Defend Truth


Dreaming of a true leader

Nicolson left his hometown of Melbourne to move to Johannesburg, beset by fears Australia was going to the dogs. With a camera and a Mac in his bag, he ventures out to cover power and politics, the lives of those included and those excluded. He can be found at the tavern, searching for a good story or drowning a bad one.

After falling asleep during Zuma’s lecture on Nelson Mandela, I wondered what the president could learn from the icon of leadership. Perhaps there's one lesson he can still implement: “Quitting is leading too.”

I gazed over my office in the Union Buildings as I put a full stop on the address of President Jacob Gedleyihlekisa Zuma. Golf clubs leaned on a corner wall. Keys to a Mercedes sat on the desk. Lava lamps filled the bookshelf.

Was the speech announcing the president would take another wife or was it a declaration of war against Zimbabwe? The details are foggy.

With only minutes before His Excellency was to speak to the media, I rushed through the halls of power past characters of the West Wing to deliver the address to his spokesman Mac Maharaj.

I was dreaming. I’d fallen asleep on the desk at the Daily Maverick offices while watching President Zuma on SABC delivering a lecture on “the life and times of the 10th president of the ANC President Nelson Mandela”.

Before dozing off, I was thinking that I don’t fancy myself as a speechwriter but even a Limpopo student without textbooks could do a better job than what Zuma was reading. He delivered a timeline of Mandela’s life, and it was a sore reminder that Zuma doesn’t have the leadership values South Africa needs.

It’s something lacking as the ANC needs to build on the achievements of its past administrations and confront ongoing tribulations. The structures of colonialism and Apartheid still need to be deconstructed, and it needs to happen while navigating away from South Africa’s Bermuda Triangle – poverty, inequality and unemployment.

Without jumping to radical policy shifts, finance minister Pravin Gordhan is one of the best analysts on how we can confront these challenges. Like many around the world since the financial crisis, he believes the state has a role to play in the economy but the key is to increase investment from all sectors.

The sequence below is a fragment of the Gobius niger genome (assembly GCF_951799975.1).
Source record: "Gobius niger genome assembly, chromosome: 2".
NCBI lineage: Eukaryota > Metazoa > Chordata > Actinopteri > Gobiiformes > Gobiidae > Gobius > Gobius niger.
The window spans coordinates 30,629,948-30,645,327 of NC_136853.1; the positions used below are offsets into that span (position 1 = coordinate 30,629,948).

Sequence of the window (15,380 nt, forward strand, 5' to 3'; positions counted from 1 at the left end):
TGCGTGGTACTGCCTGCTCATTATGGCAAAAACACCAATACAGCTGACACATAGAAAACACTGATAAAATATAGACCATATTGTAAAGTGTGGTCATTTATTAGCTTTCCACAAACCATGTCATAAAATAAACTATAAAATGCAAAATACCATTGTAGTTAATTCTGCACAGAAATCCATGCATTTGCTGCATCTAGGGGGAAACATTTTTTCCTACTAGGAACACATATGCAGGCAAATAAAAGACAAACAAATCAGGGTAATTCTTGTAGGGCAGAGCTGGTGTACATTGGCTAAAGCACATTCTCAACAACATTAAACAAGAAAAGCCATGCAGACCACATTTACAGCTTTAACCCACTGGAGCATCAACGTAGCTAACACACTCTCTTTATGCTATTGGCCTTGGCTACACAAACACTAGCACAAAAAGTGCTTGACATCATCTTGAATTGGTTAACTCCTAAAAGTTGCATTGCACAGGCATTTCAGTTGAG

He diagnosed the problem at a recent business breakfast. The current discourse cripples confidence and prevents investment, he said. Rather than discuss the country’s potential, we punctuate conversations with the fear that SA will follow the path of Zimbabwe. That’s one reason why private companies leave R550 billion in the bank rather than investing it, and why business confidence remains low.  

There needs to be a fundamental shift in the nation’s discourse, he suggested. “We need to work harder to find a consensus and common purpose. If we don’t, we will all suffer the consequences,” said Gordhan, adding that business, government and the media had to change how they relate to each other.

But a culture shift needs a leader. The country is too divided and its challenges too imposing for the change to sprout from good-willed citizens alone. The president needs to set the tone and allow his inspiration to filter through society. He needs to lead.

Zuma might want to brush up on his skills by looking to the subject of his lecture, Nelson Mandela, ranked as the world’s most reputable leader. 

For sure, Thabo Mbeki learnt that governing in the shadow of a demigod is infuriating; Zuma shouldn’t be held up to the iconic status of Mandela.

But on Madiba’s birthday this Wednesday, the president should look at some of his key leadership lessons, listed by Richard Stengel, who helped with Long Walk to Freedom.

Lesson number one: “Courage is not the absence of fear – it’s inspiring others to move beyond it.” Currently there are fears Zuma wants to control the press and state institutions to cement his power. People are scared they’ll never access basic services; they are terrified of nationalisation, land appropriation, crime and tokoloshes. Zuma could take his pick of the country’s fears, and inspire us to overcome.

Lesson number two: “Lead from the front – but don’t leave your base behind.” Zuma doesn’t forget a friend, whether they helped him avoid jail or get elected, but is he leading South Africa’s charge to a better future? At this stage of his presidency, it’s still difficult to tell who he is, what he stands for and what his vision is for the country.

Mandela’s legacy as president is largely defined by his convictions. He made a number of unpopular and surprising decisions and tried to stick to them in the face of criticism. Zuma should ask himself what his convictions are and how has he tried to get the public on board.

These lessons still felt relevant as I dreamed of a fat paycheck as the president’s speechwriter. But when I awoke, the speech had finished. The Limpopo address was marred by violence between Umkhonto we Sizwe veterans policing the event and ANC Youth Leaguers against Zuma. An elderly comrade died, reportedly from the effects of pepper spray.

It’s too late for Zuma to reinvent himself, I realised. He’s left with lesson number eight: “Quitting is leading too.” 

“Knowing how to abandon a failed idea, task or relationship is often the most difficult kind of a decision a leader has to make,” wrote Stengel.

Zuma should take heed. His term has not been marked by leadership, but by factional battles stemming from his feud with Mbeki and gearing towards the ANC elections. His Nelson Mandela lecture was a flop, but he could make a bold statement and prove his credentials by exiting the race to Mangaung.

One can dream. DM


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